There was a very interesting moment at the end of a Monday, Aug. 6 hearing in the courthouse in downtown Greensboro.
Guilford County Senior Resident Superior Court Judge John Craig had just finished hearing an appeal case – one brought by former Summerfield Town Councilmember Todd Rotruck in his attempt to get his council seat back – and the judge was ready to review the case in the coming days.
Craig apologetically asked legal counsel from both sides if they had a copy of the case’s court record that he could have. He said the clerk of court’s office had become “very jealous of the files” and he therefore wondered if he could get a copy from one of the attorneys.
It was kind of funny watching the county’s senior resident court judge having to ask around for a copy of a court record, but it was an illustration of a serious new court document-tracking crackdown by Guilford County Clerk of Superior Court Lisa Johnson-Tonkins and her office – which has had a problem with judges taking court records and not returning them in a timely manner.
The clerk of court’s office is attempting to institute a new tracking method for court documents and that’s led to some hiccups in judges being able to get court files.
Guilford County Chief District Court Judge Tom Jarrell said the problem of misplaced court files has been an issue, and he said the judges and the clerk’s office are now in talks to establish a system that’s agreeable to all.
“It’s an evolving process,” Jarrell said.
He said it’s understandable Johnson-Tonkins would be concerned about tracking the documents since her office is legally responsible for the safekeeping of court records.
In some cases, judges have taken files and not returned them while the clerk’s office was in the dark as to who had that file.
“Currently there is no rule in place on that,” Jarrell said of judges taking court records.
“We’ve never permanently lost a file,” he added, noting that the court system does need some sort of established procedure.
He said that he, Craig and Johnson-Tompkins would be in talks to resolve the issue.
Jarrell said there’s always a lot going on in the county’s court system since there are a huge number of cases with multiple offices of the justice system interacting with each other.
Complicating matters is the fact that Guilford County, unlike nearly every other county in the state, has two courthouses rather than one, and Guilford County also has a very large amount of court traffic since it’s the third most populous county in North Carolina.
“There is so much going on,” Jarrell said of Guilford County’s court system.
He said the problem can’t be solved by continually making multiple copies of everything. He said there are a huge number of cases each year and some court records consist of big stacks of paper. That’s especially true since the record includes the entire history of the case.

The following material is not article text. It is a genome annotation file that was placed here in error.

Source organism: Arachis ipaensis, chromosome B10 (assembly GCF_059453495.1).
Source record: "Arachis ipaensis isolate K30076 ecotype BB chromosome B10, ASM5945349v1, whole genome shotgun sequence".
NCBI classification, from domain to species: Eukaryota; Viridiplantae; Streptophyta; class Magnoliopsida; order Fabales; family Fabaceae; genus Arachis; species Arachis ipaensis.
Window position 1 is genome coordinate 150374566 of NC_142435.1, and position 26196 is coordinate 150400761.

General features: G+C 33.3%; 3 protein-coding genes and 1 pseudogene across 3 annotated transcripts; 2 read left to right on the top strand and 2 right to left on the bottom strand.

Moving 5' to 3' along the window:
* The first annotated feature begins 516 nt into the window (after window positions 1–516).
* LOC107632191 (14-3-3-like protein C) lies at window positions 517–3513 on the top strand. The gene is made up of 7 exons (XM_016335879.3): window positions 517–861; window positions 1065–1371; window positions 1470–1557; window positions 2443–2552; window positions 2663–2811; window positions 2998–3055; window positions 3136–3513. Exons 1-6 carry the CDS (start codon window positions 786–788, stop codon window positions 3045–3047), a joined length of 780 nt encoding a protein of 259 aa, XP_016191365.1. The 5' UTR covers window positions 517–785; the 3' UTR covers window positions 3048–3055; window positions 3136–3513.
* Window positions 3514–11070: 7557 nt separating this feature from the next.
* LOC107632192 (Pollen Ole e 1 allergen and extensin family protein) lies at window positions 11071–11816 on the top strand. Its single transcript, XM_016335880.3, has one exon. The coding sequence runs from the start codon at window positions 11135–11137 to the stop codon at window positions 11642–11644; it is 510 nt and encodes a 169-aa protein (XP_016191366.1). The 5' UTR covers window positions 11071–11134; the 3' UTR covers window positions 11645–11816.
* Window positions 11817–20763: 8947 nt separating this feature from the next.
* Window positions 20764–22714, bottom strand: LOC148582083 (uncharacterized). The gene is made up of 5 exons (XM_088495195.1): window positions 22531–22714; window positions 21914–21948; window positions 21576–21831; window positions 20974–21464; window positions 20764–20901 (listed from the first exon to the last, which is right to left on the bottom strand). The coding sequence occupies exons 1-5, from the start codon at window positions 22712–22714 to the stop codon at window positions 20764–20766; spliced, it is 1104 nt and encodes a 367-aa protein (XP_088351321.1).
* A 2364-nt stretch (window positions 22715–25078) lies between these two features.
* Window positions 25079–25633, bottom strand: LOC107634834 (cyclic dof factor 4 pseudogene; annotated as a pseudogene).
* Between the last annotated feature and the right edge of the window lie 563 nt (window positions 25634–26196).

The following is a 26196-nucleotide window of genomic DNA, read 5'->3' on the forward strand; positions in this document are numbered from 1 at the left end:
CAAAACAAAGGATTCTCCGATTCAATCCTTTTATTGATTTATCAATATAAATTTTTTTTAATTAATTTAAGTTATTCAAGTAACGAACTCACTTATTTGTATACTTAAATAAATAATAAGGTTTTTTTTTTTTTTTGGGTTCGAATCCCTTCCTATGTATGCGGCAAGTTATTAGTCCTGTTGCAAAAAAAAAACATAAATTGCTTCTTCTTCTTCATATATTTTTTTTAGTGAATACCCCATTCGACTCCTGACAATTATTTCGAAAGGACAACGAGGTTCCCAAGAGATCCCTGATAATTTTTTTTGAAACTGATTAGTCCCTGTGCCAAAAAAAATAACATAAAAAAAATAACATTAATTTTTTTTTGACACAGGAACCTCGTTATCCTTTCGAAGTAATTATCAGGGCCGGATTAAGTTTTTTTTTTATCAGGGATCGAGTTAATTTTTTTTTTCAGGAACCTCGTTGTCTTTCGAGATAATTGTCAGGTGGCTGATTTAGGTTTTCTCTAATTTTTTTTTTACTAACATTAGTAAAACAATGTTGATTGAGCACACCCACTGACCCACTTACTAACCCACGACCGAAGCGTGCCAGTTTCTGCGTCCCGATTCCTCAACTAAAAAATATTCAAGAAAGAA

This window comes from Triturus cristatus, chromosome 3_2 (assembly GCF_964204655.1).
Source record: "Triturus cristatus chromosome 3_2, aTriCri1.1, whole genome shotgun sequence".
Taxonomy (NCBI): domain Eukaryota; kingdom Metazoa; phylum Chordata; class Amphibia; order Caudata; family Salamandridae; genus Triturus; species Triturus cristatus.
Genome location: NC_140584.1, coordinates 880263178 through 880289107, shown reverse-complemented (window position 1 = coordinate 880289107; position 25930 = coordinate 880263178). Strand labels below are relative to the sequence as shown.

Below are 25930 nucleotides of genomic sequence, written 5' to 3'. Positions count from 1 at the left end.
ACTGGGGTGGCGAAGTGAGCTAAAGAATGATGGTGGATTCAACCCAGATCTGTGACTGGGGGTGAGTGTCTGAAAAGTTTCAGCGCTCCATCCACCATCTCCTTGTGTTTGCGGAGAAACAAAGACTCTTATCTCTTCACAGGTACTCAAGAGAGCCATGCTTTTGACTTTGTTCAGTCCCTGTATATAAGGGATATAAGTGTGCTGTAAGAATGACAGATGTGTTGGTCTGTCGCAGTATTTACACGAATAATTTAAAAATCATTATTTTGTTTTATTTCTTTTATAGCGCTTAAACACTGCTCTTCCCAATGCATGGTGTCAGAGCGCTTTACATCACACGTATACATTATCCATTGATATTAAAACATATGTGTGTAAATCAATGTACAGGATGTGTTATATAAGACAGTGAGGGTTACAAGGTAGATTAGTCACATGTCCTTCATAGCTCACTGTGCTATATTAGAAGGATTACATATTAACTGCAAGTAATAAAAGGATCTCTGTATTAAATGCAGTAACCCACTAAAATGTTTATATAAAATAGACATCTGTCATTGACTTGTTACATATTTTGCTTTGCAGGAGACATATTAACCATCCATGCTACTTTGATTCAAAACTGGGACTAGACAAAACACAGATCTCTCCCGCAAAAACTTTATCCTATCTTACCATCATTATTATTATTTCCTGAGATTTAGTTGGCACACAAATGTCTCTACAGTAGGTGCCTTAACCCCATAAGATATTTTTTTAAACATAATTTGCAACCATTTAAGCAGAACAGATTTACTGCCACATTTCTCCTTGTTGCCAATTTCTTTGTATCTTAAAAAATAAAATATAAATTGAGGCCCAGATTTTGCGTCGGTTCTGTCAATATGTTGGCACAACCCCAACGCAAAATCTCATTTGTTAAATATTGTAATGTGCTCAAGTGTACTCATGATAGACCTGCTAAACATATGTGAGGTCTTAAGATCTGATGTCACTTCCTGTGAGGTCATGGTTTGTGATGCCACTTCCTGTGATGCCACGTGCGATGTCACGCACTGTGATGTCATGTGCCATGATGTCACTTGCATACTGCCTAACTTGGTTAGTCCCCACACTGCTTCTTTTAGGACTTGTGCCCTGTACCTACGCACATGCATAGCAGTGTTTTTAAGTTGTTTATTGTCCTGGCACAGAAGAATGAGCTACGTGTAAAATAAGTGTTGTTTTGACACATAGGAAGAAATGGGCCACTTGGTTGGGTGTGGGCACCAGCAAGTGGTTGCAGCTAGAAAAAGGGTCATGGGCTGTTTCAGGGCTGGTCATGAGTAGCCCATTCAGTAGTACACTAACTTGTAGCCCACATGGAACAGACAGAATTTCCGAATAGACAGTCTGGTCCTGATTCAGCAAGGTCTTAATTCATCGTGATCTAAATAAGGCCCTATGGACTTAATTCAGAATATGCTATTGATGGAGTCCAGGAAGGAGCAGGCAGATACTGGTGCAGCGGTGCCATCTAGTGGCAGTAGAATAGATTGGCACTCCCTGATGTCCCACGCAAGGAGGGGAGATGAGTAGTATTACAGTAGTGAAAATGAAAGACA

“We try to be good stewards of the state’s money,” Jarrell said.
He added, “We only get so much money from the state,” and he noted that, if court workers made multiple copies of everything, the county’s court system would run out of money for paper months before the end of the fiscal year.
Johnson-Tompkins said her office is currently working with judges to find a satisfactory solution.
She said the clerk’s office is charged by law with keeping track of the files so a new policy was needed rather than a continuation of what in the past has essentially been a haphazard honor system for judges.
Court officials say the method to be adopted may be like “signing out a library book” for a set period of time, or could be a system that, like some department store changing rooms, limits judges to a certain number of items at any one time.
“Three is a manageable number per judge,” Johnson-Tompkins said.
She also said she recently sent out an email to address the issue and that prompted a surprising result.
“One judge returned a file after eight years,” she said.
She added that court workers had had to reconstruct that once lost file at great pains and then, when it was returned after so many years, they had to merge the two files.
With about 20 District Court and Superior Court judges in Guilford County, there are a lot of documents floating around to keep up with at any one time.
She said that, by law, court files aren’t supposed to leave the courthouse.
She added that her office can scan the files and provide electronic copies to judges.
However, several court officials said many judges have a strong desire to have the hard copy.
Craig said he was confident the matter would be resolved to everyone’s satisfaction. He said a solution was just a matter of he, Jarrell and Johnson-Tompkins getting their schedules to align to discuss the matter and come up with a system.
Council Meeting Starts with a Stumble
Every City Council meeting begins with a moment of silence and then the City Council and those in attendance stand to recite the Pledge of Allegiance.
Mayor Nancy Vaughan randomly calls on a councilmember to lead the pledge.
At the special meeting on Tuesday, August 14, Vaughan said to At-large City Councilmember Michelle Kennedy, “Ms. Kennedy, will you lead us in the pledge?”
Kennedy replied, “I can’t. I don’t say the pledge.”
Kennedy does stand and turns to face the American flag with the rest of the City Council, but she stands with her hands by her side and doesn’t recite the pledge with the rest of the City Council and those in attendance at the meetings.